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"Safe Injection Sites" Aren’t Safe, Effective or Wise. Just Ask Canadians
If you've never heard of "safe injection sites"—public facilities for drug users to consume heroin, fentanyl and methamphetamine under the supervision of medical staff—you probably will soon.
If you've never heard of "safe injection sites"—public facilities for drug users to consume heroin, fentanyl and methamphetamine under the supervision of medical staff—you probably will soon. In cities such as Philadelphia, Denver and San Francisco, drug legalization activists have launched a campaign to create such sites.
When challenged, activists point to Canada, which they have long cited as a model of enlightened drug policies. In their policy proposals and campaign literature, drug legalization advocates argue that safe injection sites in Canada—particularly the Insite facility in Vancouver, British Columbia—have prevented overdose deaths and saved lives.
They should ask a few Canadians. In cities throughout the Great White North, a group of insurgent leaders has begun to turn against safe injection sites—and they are winning with voters. Since 2016, anti-safe injection site candidates have won the premierships of Ontario, Alberta and Manitoba.
Their argument is simple: safe injection sites have not delivered on their promises and have caused a significant increase in trash, crime, and disorder. Public health experts have built safe injection facilities with little public input, creating problems for long-time residents. As Ontario Premier Doug Ford told reporters: "If I put (a safe injection site) beside your house, you'd be going ballistic."
Activists—who never seem to live within shouting distance of these sites—often respond that "privileged" neighbors must shoulder the burden in pursuit of "saving lives." But an emerging body of evidence suggests safe injection sites may cause more harm than good. In Alberta, public health authorities released a bombshell report that showed the sites did not reduce overall overdose deaths or opioid-related emergency calls. And they led to an increase in crime, discarded needles and social disorder in surrounding neighborhoods.
Residents complained that they were not involved in the process and felt "less safe than before." After the release of the report, Alberta Premier Jason Kenney announced that the provincial government would consider closing or relocating some of the safe injection sites.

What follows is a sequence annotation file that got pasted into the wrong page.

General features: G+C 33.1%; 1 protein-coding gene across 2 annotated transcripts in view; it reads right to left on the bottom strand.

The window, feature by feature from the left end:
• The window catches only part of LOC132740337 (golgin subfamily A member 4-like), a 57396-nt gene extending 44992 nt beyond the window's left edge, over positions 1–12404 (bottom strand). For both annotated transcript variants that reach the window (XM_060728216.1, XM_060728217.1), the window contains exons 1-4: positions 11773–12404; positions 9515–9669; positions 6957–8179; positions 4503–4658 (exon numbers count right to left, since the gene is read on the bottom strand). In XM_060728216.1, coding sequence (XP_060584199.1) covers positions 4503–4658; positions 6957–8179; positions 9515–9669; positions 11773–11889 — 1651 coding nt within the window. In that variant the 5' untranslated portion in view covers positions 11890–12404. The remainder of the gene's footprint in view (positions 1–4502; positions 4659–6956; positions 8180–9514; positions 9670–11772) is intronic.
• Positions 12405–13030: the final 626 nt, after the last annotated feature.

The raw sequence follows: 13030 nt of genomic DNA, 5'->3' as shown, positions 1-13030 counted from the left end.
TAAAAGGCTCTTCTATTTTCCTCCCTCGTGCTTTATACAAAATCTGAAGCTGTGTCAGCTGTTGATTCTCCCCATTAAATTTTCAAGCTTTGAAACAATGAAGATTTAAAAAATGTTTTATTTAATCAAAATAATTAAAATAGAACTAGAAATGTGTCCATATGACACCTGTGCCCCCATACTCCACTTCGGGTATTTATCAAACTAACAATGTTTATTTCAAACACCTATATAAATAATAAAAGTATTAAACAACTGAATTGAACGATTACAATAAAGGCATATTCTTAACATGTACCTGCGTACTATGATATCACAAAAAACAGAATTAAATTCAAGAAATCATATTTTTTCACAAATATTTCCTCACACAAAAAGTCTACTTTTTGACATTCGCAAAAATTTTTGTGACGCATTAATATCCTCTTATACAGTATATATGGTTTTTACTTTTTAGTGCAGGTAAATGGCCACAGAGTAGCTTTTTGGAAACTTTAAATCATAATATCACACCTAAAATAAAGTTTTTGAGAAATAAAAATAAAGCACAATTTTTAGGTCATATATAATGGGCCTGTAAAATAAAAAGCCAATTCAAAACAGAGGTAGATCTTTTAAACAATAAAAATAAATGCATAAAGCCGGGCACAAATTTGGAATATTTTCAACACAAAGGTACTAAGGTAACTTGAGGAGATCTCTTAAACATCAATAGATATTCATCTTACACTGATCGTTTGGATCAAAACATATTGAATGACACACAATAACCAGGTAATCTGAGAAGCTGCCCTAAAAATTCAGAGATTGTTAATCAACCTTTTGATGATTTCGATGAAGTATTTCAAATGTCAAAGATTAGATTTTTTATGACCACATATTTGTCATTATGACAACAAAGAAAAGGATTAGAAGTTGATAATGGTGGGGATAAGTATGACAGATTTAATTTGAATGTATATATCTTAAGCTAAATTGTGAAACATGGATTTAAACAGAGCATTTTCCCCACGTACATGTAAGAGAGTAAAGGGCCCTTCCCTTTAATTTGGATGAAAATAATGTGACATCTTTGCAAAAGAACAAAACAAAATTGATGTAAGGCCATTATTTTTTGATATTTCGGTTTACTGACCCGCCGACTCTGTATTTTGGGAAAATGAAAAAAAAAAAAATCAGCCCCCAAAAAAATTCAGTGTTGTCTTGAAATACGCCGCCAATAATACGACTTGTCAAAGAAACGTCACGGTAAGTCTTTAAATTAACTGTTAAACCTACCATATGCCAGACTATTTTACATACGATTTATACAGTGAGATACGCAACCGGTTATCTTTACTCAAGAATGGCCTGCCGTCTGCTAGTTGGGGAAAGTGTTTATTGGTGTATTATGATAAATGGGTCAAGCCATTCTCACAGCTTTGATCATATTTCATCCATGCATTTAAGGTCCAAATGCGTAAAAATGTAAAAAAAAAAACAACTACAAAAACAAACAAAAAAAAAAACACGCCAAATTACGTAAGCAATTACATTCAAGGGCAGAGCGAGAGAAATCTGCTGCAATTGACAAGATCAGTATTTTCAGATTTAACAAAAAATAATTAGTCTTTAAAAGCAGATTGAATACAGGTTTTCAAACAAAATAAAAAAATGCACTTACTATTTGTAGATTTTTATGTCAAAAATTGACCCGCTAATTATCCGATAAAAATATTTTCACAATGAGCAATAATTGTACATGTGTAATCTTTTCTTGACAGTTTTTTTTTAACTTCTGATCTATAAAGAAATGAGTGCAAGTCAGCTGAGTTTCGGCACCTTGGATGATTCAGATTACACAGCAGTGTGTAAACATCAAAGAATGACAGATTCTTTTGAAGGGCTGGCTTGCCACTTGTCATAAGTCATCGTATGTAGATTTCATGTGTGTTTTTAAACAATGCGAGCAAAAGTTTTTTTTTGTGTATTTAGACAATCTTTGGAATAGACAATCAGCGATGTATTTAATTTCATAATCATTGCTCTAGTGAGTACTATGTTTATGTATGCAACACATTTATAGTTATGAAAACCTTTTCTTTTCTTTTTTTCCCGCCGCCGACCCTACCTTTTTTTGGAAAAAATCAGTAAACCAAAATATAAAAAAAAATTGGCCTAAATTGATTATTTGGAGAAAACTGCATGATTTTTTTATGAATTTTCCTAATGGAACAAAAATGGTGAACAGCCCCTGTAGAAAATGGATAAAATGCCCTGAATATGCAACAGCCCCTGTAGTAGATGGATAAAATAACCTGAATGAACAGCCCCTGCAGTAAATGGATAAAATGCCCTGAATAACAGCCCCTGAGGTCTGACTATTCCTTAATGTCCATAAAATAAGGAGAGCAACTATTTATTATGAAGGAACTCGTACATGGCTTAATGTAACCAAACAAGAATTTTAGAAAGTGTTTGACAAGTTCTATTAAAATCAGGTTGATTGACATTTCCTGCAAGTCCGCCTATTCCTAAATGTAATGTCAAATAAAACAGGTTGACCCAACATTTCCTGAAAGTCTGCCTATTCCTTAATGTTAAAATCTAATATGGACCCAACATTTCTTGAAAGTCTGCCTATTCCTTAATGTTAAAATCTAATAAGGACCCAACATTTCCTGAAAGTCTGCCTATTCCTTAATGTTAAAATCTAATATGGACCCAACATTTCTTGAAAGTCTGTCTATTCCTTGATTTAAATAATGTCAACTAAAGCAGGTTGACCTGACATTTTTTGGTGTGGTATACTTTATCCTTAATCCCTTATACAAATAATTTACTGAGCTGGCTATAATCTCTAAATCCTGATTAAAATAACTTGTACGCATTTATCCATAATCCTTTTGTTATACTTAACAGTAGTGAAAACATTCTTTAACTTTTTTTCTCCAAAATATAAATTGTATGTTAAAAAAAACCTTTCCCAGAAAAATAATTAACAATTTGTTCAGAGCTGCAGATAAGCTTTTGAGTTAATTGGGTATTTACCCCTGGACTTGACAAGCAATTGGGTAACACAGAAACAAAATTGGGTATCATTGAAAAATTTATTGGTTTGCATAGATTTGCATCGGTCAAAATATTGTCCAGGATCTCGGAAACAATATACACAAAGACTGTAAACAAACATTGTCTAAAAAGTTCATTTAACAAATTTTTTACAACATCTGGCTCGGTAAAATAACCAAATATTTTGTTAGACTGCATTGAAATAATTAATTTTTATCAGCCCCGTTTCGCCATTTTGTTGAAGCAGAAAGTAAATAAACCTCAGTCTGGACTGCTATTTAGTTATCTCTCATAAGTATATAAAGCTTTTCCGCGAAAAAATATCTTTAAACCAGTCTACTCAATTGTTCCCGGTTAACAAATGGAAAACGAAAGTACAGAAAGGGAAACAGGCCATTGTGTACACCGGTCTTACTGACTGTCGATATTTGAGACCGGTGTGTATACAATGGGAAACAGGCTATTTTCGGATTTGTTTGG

Politically, critics cannot dismiss this major reversal as happening in conservative or backwater provinces. Ontario, Alberta and Manitoba are three of the five largest Canadian provinces, and home to the progressive urban populations of Toronto, Calgary and Winnipeg. Premiers Doug Ford, Jason Kenney and Brian Pallister all rose to power as political insurgents, challenging the ideology of "harm reduction" and channeling public frustration about safe injection sites.
Since taking office, Premier Ford cut funding for three safe injection sites, Premier Kenney froze funding for new safe injection facilities and Premier Pallister announced his intention to support law enforcement over harm reduction.
What does this mean for the United States?
First, the activist narrative on harm reduction—that it saves lives without collateral costs—cannot be maintained. Safe injection sites have an extremely poor record of moving drug users into treatment and recovery, with some referral rates as low as 1%. As a result, neighborhoods that host safe injection sites, like the Downtown Eastside in Vancouver, often devolve into open-air drug markets, with hundreds of homeless addicts sleeping in the streets. This, of course, only compounds the problem and externalizes the social costs onto neighbors and small businesses.
Second, even in progressive Canada, safe injection sites are not as popular as activists had hoped. To the contrary, safe injection sites are driving a backlash that has empowered conservative political parties in Canadian cities, suburbs and rural areas. Although American harm reduction activists have firmly embedded themselves in the social service bureaucracy of major cities, there is no guarantee that their ideas will come to fruition.
Already, in some American cities that have come closest to implementing safe injection sites, there are echoes of the Canadian uprising. In 2017, five cities surrounding Seattle quickly passed local ordinances banning safe injection sites; U.S. Attorney Brian Mora warned Seattle lawmakers that any attempt to a create safe injection site would immediately be shut down by the federal government. Earlier this year, Philadelphia announced it would open the nation's first safe injection site, then quickly reversed course after working-class residents in South Philadelphia rebelled against the plan.
Moving forward, opponents of "harm reduction" in the United States must build on these successes and develop a coordinated strategy to prevent the establishment of safe injection sites. American political leaders can learn an important lesson from their Canadian counterparts: there is no such thing as safely using heroin, fentanyl and methamphetamine.
Voters have a greater understanding of this simple truth than harm reduction activists and ideologically committed public health officials. It's up to savvy political leaders to turn this key insight into political power.
Originally Published at The Heritage Foundation.